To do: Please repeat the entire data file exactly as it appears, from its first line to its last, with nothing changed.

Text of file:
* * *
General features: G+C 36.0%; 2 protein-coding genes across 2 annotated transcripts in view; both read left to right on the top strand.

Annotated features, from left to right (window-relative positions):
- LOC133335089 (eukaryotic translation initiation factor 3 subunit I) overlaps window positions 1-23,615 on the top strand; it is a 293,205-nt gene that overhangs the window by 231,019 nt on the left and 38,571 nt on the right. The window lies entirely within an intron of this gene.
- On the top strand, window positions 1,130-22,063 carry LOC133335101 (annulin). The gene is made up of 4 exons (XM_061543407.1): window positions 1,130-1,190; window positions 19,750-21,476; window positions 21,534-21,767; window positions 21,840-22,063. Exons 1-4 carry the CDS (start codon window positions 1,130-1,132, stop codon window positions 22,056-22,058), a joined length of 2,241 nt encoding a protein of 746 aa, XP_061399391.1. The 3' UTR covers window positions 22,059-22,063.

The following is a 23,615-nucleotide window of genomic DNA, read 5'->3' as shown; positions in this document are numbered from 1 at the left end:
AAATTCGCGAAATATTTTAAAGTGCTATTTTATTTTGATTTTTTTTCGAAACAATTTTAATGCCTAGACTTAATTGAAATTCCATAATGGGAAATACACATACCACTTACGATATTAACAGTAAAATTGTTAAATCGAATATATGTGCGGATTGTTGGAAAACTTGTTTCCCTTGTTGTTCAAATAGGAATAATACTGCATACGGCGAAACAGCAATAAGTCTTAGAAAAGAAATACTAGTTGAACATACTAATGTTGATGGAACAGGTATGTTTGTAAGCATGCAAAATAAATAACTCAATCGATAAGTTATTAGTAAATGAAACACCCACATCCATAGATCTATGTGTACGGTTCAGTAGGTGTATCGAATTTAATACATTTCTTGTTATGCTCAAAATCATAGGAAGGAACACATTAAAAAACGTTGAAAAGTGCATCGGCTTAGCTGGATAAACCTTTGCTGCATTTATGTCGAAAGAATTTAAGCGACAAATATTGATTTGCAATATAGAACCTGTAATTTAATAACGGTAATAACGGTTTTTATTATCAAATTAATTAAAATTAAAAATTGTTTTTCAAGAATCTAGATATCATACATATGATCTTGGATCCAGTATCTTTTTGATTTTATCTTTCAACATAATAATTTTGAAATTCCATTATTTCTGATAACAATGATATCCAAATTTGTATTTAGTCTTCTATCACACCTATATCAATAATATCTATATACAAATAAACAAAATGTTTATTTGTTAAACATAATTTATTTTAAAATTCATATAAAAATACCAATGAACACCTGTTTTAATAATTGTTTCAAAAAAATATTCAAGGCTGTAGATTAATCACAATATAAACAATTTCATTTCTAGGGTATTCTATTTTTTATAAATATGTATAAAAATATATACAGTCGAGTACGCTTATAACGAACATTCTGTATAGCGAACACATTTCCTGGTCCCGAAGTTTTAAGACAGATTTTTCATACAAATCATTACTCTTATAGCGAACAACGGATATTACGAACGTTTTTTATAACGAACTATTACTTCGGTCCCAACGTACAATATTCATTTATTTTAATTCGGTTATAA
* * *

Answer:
General features: G+C 36.0%; 2 protein-coding genes across 2 annotated transcripts in view; both read left to right on the top strand.

Annotated features, from left to right (window-relative positions):
- LOC133335089 (eukaryotic translation initiation factor 3 subunit I) overlaps window positions 1-23,615 on the top strand; it is a 293,205-nt gene that overhangs the window by 231,019 nt on the left and 38,571 nt on the right. The window lies entirely within an intron of this gene.
- On the top strand, window positions 1,130-22,063 carry LOC133335101 (annulin). The gene is made up of 4 exons (XM_061543407.1): window positions 1,130-1,190; window positions 19,750-21,476; window positions 21,534-21,767; window positions 21,840-22,063. Exons 1-4 carry the CDS (start codon window positions 1,130-1,132, stop codon window positions 22,056-22,058), a joined length of 2,241 nt encoding a protein of 746 aa, XP_061399391.1. The 3' UTR covers window positions 22,059-22,063.

The following is a 23,615-nucleotide window of genomic DNA, read 5'->3' as shown; positions in this document are numbered from 1 at the left end:
AAATTCGCGAAATATTTTAAAGTGCTATTTTATTTTGATTTTTTTTCGAAACAATTTTAATGCCTAGACTTAATTGAAATTCCATAATGGGAAATACACATACCACTTACGATATTAACAGTAAAATTGTTAAATCGAATATATGTGCGGATTGTTGGAAAACTTGTTTCCCTTGTTGTTCAAATAGGAATAATACTGCATACGGCGAAACAGCAATAAGTCTTAGAAAAGAAATACTAGTTGAACATACTAATGTTGATGGAACAGGTATGTTTGTAAGCATGCAAAATAAATAACTCAATCGATAAGTTATTAGTAAATGAAACACCCACATCCATAGATCTATGTGTACGGTTCAGTAGGTGTATCGAATTTAATACATTTCTTGTTATGCTCAAAATCATAGGAAGGAACACATTAAAAAACGTTGAAAAGTGCATCGGCTTAGCTGGATAAACCTTTGCTGCATTTATGTCGAAAGAATTTAAGCGACAAATATTGATTTGCAATATAGAACCTGTAATTTAATAACGGTAATAACGGTTTTTATTATCAAATTAATTAAAATTAAAAATTGTTTTTCAAGAATCTAGATATCATACATATGATCTTGGATCCAGTATCTTTTTGATTTTATCTTTCAACATAATAATTTTGAAATTCCATTATTTCTGATAACAATGATATCCAAATTTGTATTTAGTCTTCTATCACACCTATATCAATAATATCTATATACAAATAAACAAAATGTTTATTTGTTAAACATAATTTATTTTAAAATTCATATAAAAATACCAATGAACACCTGTTTTAATAATTGTTTCAAAAAAATATTCAAGGCTGTAGATTAATCACAATATAAACAATTTCATTTCTAGGGTATTCTATTTTTTATAAATATGTATAAAAATATATACAGTCGAGTACGCTTATAACGAACATTCTGTATAGCGAACACATTTCCTGGTCCCGAAGTTTTAAGACAGATTTTTCATACAAATCATTACTCTTATAGCGAACAACGGATATTACGAACGTTTTTTATAACGAACTATTACTTCGGTCCCAACGTACAATATTCATTTATTTTAATTCGGTTATAA